What is nipple discharge?
Nipple discharge refers to any fluid that comes out of your nipple. It can either be squeezed out or sometimes seeps out on its own. It is common in women during pregnancy and breastfeeding and isn’t always a cause of cancer, however, you should get it evaluated by a specialist just to be sure. Any man that experiences nipple discharge should always see a specialist about it.
What does nipple discharge look like?
It can come out of one or both nipples spontaneously or after you squeeze your nipple or breast. It can be milky, clear, yellow, green, brown or bloody. It can come out of a single duct or multiple ducts and the consistency can vary from being thick and sticky to thin or watery.
What are the causes of nipple discharge in women?
For women, the colour of the discharge can give you a clue as to what is causing it.
- Yellow, white, cloudy or filled with pus — this often indicates that an infection is present
- Brown — if the discharge is brown then it can suggest a blocked milk duct
- Bloody — if the discharge looks like it consists of blood, then it may suggest papilloma or breast cancer
- Clear — if it is only coming out of one breast, it may be a sign of breast cancer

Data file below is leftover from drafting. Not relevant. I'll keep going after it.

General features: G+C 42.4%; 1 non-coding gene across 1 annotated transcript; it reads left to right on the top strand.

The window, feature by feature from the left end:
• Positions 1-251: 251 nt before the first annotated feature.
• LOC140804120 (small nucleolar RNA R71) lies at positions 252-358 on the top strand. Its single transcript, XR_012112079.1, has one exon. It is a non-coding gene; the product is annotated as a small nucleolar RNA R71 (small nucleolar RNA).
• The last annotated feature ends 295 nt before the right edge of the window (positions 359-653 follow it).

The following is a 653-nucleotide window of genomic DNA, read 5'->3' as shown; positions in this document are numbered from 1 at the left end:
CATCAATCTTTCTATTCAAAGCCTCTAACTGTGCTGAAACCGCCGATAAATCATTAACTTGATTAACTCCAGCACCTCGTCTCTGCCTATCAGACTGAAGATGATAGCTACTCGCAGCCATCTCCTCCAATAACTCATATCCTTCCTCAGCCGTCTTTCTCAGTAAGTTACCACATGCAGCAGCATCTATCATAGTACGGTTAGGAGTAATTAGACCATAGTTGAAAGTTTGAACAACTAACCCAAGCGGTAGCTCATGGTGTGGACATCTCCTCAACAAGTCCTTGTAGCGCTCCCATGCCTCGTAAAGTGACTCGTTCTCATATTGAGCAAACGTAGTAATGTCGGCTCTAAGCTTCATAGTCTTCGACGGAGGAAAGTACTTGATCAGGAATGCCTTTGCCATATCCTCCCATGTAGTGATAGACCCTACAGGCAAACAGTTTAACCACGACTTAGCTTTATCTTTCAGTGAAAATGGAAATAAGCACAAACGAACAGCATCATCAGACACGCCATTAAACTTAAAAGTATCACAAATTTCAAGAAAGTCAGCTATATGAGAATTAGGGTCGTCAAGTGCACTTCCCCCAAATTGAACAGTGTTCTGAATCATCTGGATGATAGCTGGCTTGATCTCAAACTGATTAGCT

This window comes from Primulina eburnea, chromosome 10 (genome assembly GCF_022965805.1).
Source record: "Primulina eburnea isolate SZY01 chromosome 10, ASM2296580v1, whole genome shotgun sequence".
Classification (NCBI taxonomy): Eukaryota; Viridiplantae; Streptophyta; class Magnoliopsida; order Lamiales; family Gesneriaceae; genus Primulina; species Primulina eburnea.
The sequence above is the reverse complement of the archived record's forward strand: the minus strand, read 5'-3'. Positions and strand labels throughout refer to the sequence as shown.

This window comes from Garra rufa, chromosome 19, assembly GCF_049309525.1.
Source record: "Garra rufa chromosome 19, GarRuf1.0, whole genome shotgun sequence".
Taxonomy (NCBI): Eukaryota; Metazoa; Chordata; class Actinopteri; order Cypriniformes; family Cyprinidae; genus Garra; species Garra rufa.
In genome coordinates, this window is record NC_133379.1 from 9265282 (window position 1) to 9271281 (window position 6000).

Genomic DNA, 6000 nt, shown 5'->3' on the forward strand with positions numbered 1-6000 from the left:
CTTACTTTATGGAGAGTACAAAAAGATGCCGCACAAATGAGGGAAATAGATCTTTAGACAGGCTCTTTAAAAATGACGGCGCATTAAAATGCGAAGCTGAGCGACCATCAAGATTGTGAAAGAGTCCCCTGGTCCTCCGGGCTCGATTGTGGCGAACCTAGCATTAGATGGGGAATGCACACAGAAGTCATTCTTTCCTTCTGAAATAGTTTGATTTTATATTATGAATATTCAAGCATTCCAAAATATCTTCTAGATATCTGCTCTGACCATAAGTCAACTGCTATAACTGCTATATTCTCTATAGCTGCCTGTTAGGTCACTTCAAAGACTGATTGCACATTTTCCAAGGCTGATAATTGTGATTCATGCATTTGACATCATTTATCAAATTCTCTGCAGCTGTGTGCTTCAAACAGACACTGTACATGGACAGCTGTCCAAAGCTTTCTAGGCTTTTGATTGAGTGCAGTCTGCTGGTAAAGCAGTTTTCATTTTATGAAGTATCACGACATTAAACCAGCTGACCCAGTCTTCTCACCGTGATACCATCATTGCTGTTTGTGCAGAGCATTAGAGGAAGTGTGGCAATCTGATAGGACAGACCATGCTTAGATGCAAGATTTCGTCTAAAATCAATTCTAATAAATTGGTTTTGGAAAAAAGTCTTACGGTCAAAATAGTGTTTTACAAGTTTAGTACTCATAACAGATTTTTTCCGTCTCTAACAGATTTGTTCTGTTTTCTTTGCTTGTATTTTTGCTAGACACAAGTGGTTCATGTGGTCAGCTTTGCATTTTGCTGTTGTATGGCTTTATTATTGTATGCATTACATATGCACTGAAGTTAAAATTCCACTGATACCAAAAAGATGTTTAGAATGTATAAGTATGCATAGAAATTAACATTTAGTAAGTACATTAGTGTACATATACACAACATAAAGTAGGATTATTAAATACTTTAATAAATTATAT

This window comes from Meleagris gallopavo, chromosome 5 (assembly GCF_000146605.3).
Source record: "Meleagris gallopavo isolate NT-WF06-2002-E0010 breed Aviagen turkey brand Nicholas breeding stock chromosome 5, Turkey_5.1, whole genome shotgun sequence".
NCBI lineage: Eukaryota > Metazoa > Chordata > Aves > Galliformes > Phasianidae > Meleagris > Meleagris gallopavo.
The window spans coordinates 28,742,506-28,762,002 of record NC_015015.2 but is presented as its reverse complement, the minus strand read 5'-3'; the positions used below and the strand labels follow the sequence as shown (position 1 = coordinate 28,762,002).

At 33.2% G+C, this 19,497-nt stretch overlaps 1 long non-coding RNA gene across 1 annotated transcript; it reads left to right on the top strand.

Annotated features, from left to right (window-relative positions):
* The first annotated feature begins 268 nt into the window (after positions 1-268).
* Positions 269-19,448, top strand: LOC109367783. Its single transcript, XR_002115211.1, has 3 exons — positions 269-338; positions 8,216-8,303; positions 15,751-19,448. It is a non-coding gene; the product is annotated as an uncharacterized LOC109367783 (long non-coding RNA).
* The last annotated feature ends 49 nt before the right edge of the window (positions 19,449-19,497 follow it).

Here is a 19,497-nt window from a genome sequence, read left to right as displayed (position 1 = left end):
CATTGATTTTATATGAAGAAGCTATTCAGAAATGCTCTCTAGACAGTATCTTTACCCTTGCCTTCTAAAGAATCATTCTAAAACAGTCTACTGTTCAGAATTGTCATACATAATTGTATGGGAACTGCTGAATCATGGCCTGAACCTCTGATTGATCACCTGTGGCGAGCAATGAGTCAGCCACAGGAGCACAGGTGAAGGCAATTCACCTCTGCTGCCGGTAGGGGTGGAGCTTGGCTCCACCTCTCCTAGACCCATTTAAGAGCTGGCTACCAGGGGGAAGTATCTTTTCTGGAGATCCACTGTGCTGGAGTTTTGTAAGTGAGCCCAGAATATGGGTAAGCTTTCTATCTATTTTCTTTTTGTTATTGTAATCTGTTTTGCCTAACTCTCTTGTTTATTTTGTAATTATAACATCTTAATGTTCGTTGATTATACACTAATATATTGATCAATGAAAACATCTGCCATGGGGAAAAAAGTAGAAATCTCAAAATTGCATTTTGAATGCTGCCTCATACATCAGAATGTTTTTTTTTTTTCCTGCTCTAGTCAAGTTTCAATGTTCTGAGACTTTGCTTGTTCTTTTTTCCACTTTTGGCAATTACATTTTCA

During pregnancy or breastfeeding, milk can leak out of your breasts. This is very common and can even be at the beginning of your pregnancy and last for up to three years after you stop breastfeeding.
If you aren’t pregnant or breastfeeding then discharge may be caused by:
- An infection
- Duct papilloma
- Certain medications
- Too much stimulation of the breast area
- Birth control pills
- Hormone changes during periods or menopause
- Endocrine disorders
- Fibrocystic breasts
- Mammary duct ectasia
- An underactive thyroid gland
- A non-cancerous tumour
- Breast cancer
What causes nipple discharge in men?
Nipple discharge in men is not normal. If you are experiencing this, you should see your doctor to get an examination done. Some of the common causes of male nipple discharge include:
- Gynecomastia (breast enlargement)
- Testosterone deficiency
- Pituitary tumour
- Breast cancer
What other symptoms may be present?
For women, as well as having discharge, there may be some other symptoms accompanying it, however, it depends on the underlying cause. For example:
- Pain in the breast area
- Lump or swelling in or around the nipple
- Nipple colour changes
- Nipple changes such as the nipple turning inward redness
- Breast size changes
How is nipple discharge diagnosed?
While it is most likely nothing to worry about, nipple discharge can be a sign of breast cancer so you should get this checked out by a doctor. They will ask you about your symptoms and when the discharge started and will need to check the breasts for lumps or other signs of cancer.
Tests may be needed such as a biopsy, mammogram, ultrasound or a ductogram (galactogram) to examine the milk ducts inside your breasts. Blood and urine tests may also be needed to rule out pregnancy.
How is it treated?
Once the doctor has diagnosed the cause, then treatment will be given accordingly. Often, due to hormonal changes, for example, the discharge doesn’t need treating and will go away on its own.